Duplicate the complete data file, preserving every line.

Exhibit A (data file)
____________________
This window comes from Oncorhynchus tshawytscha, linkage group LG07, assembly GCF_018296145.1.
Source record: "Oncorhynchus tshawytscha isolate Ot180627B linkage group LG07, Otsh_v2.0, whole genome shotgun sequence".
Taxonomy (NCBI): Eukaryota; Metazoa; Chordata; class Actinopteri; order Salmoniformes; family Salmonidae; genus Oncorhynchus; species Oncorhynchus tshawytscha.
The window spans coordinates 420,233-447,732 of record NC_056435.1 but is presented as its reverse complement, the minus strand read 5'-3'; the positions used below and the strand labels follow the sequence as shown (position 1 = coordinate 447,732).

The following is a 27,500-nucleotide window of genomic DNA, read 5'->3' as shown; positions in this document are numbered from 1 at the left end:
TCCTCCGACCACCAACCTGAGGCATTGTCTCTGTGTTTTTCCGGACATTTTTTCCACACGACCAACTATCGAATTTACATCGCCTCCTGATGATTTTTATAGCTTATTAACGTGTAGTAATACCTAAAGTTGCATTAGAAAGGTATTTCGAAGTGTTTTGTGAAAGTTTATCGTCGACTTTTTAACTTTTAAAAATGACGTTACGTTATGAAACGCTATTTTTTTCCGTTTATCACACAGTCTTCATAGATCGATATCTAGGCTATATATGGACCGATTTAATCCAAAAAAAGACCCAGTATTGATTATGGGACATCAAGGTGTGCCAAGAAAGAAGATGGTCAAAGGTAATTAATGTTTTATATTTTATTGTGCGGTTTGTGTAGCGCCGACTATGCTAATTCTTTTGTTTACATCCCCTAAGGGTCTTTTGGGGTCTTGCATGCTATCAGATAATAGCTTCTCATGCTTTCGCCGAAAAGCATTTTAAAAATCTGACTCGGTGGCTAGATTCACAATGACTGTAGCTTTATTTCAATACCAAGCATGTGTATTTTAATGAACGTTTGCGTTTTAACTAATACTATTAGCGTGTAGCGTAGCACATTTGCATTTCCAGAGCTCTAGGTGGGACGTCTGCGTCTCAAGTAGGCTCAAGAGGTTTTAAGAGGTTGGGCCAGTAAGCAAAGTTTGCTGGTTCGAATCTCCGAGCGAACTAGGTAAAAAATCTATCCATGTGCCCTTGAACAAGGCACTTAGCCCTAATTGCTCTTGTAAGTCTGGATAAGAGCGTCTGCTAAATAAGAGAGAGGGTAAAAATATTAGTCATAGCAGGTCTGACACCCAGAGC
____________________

This window comes from Oncorhynchus tshawytscha, linkage group LG07, assembly GCF_018296145.1.
Source record: "Oncorhynchus tshawytscha isolate Ot180627B linkage group LG07, Otsh_v2.0, whole genome shotgun sequence".
Taxonomy (NCBI): Eukaryota; Metazoa; Chordata; class Actinopteri; order Salmoniformes; family Salmonidae; genus Oncorhynchus; species Oncorhynchus tshawytscha.
The window spans coordinates 420,233-447,732 of record NC_056435.1 but is presented as its reverse complement, the minus strand read 5'-3'; the positions used below and the strand labels follow the sequence as shown (position 1 = coordinate 447,732).

The following is a 27,500-nucleotide window of genomic DNA, read 5'->3' as shown; positions in this document are numbered from 1 at the left end:
TCCTCCGACCACCAACCTGAGGCATTGTCTCTGTGTTTTTCCGGACATTTTTTCCACACGACCAACTATCGAATTTACATCGCCTCCTGATGATTTTTATAGCTTATTAACGTGTAGTAATACCTAAAGTTGCATTAGAAAGGTATTTCGAAGTGTTTTGTGAAAGTTTATCGTCGACTTTTTAACTTTTAAAAATGACGTTACGTTATGAAACGCTATTTTTTTCCGTTTATCACACAGTCTTCATAGATCGATATCTAGGCTATATATGGACCGATTTAATCCAAAAAAAGACCCAGTATTGATTATGGGACATCAAGGTGTGCCAAGAAAGAAGATGGTCAAAGGTAATTAATGTTTTATATTTTATTGTGCGGTTTGTGTAGCGCCGACTATGCTAATTCTTTTGTTTACATCCCCTAAGGGTCTTTTGGGGTCTTGCATGCTATCAGATAATAGCTTCTCATGCTTTCGCCGAAAAGCATTTTAAAAATCTGACTCGGTGGCTAGATTCACAATGACTGTAGCTTTATTTCAATACCAAGCATGTGTATTTTAATGAACGTTTGCGTTTTAACTAATACTATTAGCGTGTAGCGTAGCACATTTGCATTTCCAGAGCTCTAGGTGGGACGTCTGCGTCTCAAGTAGGCTCAAGAGGTTTTAAGAGGTTGGGCCAGTAAGCAAAGTTTGCTGGTTCGAATCTCCGAGCGAACTAGGTAAAAAATCTATCCATGTGCCCTTGAACAAGGCACTTAGCCCTAATTGCTCTTGTAAGTCTGGATAAGAGCGTCTGCTAAATAAGAGAGAGGGTAAAAATATTAGTCATAGCAGGTCTGACACCCAGAGC